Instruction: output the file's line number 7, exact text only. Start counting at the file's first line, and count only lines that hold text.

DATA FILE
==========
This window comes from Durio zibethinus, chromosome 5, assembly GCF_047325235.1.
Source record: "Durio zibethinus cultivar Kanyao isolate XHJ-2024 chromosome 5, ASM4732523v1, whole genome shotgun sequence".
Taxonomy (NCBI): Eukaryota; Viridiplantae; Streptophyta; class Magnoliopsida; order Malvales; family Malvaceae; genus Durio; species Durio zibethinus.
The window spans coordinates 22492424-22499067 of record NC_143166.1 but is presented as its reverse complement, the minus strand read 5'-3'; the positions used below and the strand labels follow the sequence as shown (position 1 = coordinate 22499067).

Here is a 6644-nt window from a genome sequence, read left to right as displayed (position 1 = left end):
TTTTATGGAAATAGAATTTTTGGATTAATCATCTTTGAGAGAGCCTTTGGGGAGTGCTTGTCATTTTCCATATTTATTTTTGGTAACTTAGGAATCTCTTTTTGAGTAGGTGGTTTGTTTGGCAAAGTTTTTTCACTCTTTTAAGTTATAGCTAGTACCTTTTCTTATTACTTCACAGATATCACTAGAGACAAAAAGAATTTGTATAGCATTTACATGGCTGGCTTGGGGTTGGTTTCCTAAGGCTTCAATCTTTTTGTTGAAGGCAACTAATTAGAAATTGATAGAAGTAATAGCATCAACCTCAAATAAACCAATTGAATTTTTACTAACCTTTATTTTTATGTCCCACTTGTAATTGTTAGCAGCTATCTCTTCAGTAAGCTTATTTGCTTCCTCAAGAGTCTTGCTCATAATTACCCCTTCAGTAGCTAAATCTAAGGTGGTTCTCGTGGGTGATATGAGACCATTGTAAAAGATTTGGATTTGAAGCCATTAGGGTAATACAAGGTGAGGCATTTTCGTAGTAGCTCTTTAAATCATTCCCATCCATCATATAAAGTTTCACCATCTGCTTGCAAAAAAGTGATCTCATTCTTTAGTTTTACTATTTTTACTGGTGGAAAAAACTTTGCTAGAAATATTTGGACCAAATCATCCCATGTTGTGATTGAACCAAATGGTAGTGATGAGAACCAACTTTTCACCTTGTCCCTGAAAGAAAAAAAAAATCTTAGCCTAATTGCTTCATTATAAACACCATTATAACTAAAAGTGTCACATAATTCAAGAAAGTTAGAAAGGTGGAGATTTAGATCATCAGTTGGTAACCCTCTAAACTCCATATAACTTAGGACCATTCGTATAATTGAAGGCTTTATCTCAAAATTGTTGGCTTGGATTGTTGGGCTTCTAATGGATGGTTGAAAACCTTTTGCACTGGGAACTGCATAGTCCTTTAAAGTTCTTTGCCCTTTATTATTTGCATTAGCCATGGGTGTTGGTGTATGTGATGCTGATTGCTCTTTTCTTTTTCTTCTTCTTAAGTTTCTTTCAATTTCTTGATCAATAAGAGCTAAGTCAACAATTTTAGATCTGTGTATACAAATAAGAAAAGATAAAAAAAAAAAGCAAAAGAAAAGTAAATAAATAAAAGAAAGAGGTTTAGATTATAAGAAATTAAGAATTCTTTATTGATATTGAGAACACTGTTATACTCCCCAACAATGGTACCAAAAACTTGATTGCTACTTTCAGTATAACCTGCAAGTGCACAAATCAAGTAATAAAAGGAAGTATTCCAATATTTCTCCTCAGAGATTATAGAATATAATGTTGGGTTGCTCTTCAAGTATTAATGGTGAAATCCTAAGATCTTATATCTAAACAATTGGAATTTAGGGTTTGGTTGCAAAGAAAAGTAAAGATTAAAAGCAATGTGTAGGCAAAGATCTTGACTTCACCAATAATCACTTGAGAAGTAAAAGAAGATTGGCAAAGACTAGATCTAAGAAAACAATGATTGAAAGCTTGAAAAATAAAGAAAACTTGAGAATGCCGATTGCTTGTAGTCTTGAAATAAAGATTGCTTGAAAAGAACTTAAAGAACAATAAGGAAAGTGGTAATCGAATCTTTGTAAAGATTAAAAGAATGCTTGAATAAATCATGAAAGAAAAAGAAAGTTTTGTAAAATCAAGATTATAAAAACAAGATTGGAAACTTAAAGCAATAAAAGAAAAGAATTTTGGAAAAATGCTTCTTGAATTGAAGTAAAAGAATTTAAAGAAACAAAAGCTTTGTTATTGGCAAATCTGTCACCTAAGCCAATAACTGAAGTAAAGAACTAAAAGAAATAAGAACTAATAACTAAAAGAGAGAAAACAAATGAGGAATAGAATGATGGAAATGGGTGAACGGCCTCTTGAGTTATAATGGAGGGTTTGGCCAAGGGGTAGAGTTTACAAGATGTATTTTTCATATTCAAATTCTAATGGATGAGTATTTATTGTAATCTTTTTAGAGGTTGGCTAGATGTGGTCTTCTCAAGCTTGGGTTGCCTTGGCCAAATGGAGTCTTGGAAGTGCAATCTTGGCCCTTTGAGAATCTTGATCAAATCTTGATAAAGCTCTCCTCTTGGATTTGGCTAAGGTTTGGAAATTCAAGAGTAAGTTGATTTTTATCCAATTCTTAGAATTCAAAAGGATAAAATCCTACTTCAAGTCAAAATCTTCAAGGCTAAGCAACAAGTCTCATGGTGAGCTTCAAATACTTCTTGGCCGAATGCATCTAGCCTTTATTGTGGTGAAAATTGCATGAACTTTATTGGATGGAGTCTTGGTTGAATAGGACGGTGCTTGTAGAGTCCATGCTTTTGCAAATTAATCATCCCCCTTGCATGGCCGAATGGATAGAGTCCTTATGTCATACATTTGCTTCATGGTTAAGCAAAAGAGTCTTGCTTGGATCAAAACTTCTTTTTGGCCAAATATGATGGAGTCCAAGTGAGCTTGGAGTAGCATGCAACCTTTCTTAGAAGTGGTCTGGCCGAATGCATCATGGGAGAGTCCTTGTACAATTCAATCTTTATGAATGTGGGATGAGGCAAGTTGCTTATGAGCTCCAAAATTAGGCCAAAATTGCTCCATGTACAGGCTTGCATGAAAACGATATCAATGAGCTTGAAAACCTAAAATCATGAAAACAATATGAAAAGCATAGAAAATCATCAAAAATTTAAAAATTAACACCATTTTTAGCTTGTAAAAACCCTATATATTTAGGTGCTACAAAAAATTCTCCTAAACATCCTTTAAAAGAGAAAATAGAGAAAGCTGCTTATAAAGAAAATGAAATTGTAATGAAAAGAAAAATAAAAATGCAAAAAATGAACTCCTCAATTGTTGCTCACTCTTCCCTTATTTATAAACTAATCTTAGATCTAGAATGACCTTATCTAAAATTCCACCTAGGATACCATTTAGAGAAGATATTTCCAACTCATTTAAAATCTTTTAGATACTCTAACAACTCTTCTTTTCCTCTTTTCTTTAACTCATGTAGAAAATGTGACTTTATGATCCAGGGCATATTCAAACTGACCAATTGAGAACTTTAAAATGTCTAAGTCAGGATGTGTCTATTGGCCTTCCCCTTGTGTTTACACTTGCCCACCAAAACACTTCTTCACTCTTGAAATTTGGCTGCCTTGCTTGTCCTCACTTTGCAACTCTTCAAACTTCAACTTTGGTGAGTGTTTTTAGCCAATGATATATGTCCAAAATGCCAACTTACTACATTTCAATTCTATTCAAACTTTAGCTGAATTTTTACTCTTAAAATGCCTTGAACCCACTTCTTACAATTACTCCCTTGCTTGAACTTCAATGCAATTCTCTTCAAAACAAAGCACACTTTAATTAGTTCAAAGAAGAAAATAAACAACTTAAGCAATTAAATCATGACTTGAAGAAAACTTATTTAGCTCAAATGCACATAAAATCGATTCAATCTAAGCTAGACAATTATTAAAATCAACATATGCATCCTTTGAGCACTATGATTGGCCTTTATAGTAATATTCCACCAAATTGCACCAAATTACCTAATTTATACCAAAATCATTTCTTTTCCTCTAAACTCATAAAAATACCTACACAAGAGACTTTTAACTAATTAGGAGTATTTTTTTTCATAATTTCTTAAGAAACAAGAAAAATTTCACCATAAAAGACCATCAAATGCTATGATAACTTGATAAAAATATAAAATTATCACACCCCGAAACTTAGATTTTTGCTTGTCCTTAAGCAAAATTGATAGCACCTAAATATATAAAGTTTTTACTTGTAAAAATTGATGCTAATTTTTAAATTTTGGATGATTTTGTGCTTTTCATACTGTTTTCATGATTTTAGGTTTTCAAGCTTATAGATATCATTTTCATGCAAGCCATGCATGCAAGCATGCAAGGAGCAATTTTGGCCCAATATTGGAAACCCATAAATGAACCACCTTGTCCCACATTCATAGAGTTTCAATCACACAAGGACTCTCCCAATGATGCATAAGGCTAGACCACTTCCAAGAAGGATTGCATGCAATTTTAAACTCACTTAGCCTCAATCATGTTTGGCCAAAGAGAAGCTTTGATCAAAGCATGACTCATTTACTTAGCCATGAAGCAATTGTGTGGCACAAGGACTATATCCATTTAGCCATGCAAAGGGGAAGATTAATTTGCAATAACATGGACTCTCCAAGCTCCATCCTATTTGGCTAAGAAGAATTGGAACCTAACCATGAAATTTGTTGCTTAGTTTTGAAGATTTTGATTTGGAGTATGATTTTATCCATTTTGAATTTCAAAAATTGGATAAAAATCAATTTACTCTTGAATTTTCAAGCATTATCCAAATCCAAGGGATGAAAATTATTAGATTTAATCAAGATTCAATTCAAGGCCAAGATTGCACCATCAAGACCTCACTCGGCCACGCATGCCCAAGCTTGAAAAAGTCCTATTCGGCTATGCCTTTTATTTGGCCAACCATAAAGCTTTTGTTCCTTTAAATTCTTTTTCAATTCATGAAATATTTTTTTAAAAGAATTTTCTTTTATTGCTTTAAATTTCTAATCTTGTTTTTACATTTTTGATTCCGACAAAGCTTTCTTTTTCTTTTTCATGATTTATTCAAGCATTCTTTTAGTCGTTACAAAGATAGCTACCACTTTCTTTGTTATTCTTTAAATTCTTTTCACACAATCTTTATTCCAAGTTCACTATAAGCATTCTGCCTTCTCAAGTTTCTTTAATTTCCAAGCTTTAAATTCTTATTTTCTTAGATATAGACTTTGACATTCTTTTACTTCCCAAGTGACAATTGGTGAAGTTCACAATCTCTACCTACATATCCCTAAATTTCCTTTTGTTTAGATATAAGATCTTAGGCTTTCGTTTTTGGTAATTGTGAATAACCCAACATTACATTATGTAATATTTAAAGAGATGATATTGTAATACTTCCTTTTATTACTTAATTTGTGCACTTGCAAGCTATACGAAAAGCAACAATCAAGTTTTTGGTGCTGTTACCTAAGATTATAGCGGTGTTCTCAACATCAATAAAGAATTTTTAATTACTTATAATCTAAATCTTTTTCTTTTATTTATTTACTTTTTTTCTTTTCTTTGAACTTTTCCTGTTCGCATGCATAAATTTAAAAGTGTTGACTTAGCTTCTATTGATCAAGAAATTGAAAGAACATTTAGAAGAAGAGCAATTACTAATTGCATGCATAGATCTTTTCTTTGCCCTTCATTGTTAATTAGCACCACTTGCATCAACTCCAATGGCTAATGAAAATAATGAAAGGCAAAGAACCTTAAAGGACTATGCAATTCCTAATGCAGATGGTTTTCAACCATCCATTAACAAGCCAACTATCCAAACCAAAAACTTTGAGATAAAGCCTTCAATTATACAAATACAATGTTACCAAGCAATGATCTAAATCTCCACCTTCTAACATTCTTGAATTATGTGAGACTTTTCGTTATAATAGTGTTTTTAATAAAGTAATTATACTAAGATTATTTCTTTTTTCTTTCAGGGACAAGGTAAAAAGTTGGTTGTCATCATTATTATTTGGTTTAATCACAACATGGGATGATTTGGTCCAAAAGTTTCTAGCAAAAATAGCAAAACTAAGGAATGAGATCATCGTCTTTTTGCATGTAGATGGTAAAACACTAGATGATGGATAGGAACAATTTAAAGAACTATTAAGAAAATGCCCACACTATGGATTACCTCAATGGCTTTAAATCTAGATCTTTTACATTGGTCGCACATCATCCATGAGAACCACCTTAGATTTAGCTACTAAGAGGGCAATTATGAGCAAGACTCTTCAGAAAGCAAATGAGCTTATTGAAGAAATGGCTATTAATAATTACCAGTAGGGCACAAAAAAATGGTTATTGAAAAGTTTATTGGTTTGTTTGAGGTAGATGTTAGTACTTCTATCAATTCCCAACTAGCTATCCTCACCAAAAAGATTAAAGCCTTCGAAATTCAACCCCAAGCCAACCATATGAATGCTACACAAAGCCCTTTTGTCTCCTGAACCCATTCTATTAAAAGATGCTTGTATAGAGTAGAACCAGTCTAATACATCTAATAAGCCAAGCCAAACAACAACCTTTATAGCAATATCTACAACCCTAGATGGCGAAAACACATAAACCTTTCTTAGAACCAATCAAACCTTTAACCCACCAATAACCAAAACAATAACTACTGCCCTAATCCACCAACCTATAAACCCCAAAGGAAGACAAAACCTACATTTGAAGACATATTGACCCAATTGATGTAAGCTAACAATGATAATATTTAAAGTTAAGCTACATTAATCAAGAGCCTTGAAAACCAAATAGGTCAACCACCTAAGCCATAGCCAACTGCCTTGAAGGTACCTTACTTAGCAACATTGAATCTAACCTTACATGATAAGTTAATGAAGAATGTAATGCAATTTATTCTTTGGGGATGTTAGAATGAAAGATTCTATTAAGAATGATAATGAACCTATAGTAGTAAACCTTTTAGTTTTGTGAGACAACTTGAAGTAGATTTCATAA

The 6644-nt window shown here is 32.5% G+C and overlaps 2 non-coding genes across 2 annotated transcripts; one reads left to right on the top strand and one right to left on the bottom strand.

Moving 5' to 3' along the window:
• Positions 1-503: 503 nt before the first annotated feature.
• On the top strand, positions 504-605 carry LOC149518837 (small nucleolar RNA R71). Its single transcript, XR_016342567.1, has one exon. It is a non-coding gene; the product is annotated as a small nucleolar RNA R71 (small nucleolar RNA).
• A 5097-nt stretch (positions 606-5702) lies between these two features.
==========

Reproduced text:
The 6644-nt window shown here is 32.5% G+C and overlaps 2 non-coding genes across 2 annotated transcripts; one reads left to right on the top strand and one right to left on the bottom strand.